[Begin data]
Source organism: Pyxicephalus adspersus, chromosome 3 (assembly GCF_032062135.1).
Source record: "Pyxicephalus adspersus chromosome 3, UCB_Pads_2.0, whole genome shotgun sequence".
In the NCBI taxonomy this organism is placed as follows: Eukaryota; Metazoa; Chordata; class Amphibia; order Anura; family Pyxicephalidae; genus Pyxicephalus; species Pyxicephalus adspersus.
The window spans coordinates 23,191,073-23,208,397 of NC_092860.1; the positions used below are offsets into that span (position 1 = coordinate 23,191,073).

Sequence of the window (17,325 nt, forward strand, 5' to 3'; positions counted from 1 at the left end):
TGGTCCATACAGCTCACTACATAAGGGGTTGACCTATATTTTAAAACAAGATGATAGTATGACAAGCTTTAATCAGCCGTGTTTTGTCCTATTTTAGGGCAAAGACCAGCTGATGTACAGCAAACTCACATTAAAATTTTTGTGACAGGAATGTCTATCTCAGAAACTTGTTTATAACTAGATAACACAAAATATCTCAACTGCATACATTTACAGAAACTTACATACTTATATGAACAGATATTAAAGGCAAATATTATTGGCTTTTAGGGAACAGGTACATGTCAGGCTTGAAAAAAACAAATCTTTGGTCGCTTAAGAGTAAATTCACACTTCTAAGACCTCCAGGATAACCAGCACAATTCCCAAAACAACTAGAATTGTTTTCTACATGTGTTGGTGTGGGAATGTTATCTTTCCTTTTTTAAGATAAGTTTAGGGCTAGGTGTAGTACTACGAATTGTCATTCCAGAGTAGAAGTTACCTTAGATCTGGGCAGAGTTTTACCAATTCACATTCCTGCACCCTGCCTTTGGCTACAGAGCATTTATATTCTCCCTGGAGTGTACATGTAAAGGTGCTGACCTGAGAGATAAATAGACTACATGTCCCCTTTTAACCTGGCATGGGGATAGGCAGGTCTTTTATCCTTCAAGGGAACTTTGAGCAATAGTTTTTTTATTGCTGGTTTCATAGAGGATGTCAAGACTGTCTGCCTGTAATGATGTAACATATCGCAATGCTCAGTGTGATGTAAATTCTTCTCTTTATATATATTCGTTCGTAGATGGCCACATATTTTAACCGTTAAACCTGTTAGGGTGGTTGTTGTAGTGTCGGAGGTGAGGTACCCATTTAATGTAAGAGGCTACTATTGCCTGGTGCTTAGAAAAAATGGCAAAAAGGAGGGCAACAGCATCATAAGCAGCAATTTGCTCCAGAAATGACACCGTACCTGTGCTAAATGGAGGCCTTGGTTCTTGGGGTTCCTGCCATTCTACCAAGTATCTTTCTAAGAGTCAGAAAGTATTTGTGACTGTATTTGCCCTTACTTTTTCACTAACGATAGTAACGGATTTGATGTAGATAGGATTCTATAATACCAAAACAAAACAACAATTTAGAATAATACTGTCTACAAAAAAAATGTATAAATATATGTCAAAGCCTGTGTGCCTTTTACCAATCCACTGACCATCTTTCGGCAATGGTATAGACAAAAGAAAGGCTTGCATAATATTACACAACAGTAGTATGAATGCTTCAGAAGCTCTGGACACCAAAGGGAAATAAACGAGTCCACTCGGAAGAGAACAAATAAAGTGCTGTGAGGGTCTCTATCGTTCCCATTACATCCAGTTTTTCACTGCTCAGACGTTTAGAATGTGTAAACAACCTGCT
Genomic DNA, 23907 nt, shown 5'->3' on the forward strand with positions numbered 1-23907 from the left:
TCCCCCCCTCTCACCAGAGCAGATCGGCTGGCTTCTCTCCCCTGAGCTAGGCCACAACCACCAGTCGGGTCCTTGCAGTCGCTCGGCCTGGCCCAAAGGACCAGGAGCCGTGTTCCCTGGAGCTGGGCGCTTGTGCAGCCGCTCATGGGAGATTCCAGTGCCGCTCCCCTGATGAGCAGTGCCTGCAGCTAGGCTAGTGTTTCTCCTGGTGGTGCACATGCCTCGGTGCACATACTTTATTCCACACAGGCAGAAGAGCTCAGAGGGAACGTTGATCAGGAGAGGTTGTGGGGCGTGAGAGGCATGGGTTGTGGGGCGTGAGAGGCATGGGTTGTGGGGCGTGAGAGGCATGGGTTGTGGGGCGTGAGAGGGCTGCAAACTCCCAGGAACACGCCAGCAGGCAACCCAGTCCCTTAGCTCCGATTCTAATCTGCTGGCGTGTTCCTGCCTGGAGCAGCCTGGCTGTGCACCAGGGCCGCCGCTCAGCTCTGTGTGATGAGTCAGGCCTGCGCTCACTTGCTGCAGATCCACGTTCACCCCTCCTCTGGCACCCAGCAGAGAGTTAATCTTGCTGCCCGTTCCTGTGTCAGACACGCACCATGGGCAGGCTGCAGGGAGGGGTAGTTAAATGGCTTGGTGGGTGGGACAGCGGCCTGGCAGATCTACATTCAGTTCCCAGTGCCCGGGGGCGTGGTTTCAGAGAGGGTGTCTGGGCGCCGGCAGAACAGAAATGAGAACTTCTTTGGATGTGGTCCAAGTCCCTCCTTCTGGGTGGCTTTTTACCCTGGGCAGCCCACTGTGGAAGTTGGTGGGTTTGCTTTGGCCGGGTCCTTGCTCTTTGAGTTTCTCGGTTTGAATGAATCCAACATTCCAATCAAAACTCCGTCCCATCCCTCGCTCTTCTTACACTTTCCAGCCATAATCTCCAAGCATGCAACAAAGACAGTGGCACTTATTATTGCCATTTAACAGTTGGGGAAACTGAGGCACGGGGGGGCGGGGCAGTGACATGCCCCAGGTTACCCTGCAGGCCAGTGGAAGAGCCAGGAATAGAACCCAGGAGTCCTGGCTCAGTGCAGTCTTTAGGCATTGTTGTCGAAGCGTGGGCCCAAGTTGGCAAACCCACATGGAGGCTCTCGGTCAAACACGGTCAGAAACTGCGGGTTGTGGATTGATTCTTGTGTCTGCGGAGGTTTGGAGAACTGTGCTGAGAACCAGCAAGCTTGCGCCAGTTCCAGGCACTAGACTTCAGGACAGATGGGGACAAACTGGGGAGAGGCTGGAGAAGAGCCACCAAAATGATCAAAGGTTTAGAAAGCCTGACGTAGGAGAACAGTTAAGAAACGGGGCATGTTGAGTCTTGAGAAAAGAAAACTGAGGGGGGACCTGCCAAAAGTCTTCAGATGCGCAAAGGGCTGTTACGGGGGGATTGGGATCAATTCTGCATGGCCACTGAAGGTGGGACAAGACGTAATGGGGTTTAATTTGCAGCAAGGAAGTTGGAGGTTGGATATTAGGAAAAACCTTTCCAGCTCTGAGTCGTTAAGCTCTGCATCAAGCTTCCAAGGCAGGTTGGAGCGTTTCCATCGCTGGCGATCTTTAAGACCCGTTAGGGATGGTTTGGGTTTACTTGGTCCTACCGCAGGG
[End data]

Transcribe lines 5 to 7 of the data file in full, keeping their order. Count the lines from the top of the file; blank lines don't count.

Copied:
Sequence of the window (17,325 nt, forward strand, 5' to 3'; positions counted from 1 at the left end):
TGGTCCATACAGCTCACTACATAAGGGGTTGACCTATATTTTAAAACAAGATGATAGTATGACAAGCTTTAATCAGCCGTGTTTTGTCCTATTTTAGGGCAAAGACCAGCTGATGTACAGCAAACTCACATTAAAATTTTTGTGACAGGAATGTCTATCTCAGAAACTTGTTTATAACTAGATAACACAAAATATCTCAACTGCATACATTTACAGAAACTTACATACTTATATGAACAGATATTAAAGGCAAATATTATTGGCTTTTAGGGAACAGGTACATGTCAGGCTTGAAAAAAACAAATCTTTGGTCGCTTAAGAGTAAATTCACACTTCTAAGACCTCCAGGATAACCAGCACAATTCCCAAAACAACTAGAATTGTTTTCTACATGTGTTGGTGTGGGAATGTTATCTTTCCTTTTTTAAGATAAGTTTAGGGCTAGGTGTAGTACTACGAATTGTCATTCCAGAGTAGAAGTTACCTTAGATCTGGGCAGAGTTTTACCAATTCACATTCCTGCACCCTGCCTTTGGCTACAGAGCATTTATATTCTCCCTGGAGTGTACATGTAAAGGTGCTGACCTGAGAGATAAATAGACTACATGTCCCCTTTTAACCTGGCATGGGGATAGGCAGGTCTTTTATCCTTCAAGGGAACTTTGAGCAATAGTTTTTTTATTGCTGGTTTCATAGAGGATGTCAAGACTGTCTGCCTGTAATGATGTAACATATCGCAATGCTCAGTGTGATGTAAATTCTTCTCTTTATATATATTCGTTCGTAGATGGCCACATATTTTAACCGTTAAACCTGTTAGGGTGGTTGTTGTAGTGTCGGAGGTGAGGTACCCATTTAATGTAAGAGGCTACTATTGCCTGGTGCTTAGAAAAAATGGCAAAAAGGAGGGCAACAGCATCATAAGCAGCAATTTGCTCCAGAAATGACACCGTACCTGTGCTAAATGGAGGCCTTGGTTCTTGGGGTTCCTGCCATTCTACCAAGTATCTTTCTAAGAGTCAGAAAGTATTTGTGACTGTATTTGCCCTTACTTTTTCACTAACGATAGTAACGGATTTGATGTAGATAGGATTCTATAATACCAAAACAAAACAACAATTTAGAATAATACTGTCTACAAAAAAAATGTATAAATATATGTCAAAGCCTGTGTGCCTTTTACCAATCCACTGACCATCTTTCGGCAATGGTATAGACAAAAGAAAGGCTTGCATAATATTACACAACAGTAGTATGAATGCTTCAGAAGCTCTGGACACCAAAGGGAAATAAACGAGTCCACTCGGAAGAGAACAAATAAAGTGCTGTGAGGGTCTCTATCGTTCCCATTACATCCAGTTTTTCACTGCTCAGACGTTTAGAATGTGTAAACAACCTGCT
Genomic DNA, 23907 nt, shown 5'->3' on the forward strand with positions numbered 1-23907 from the left: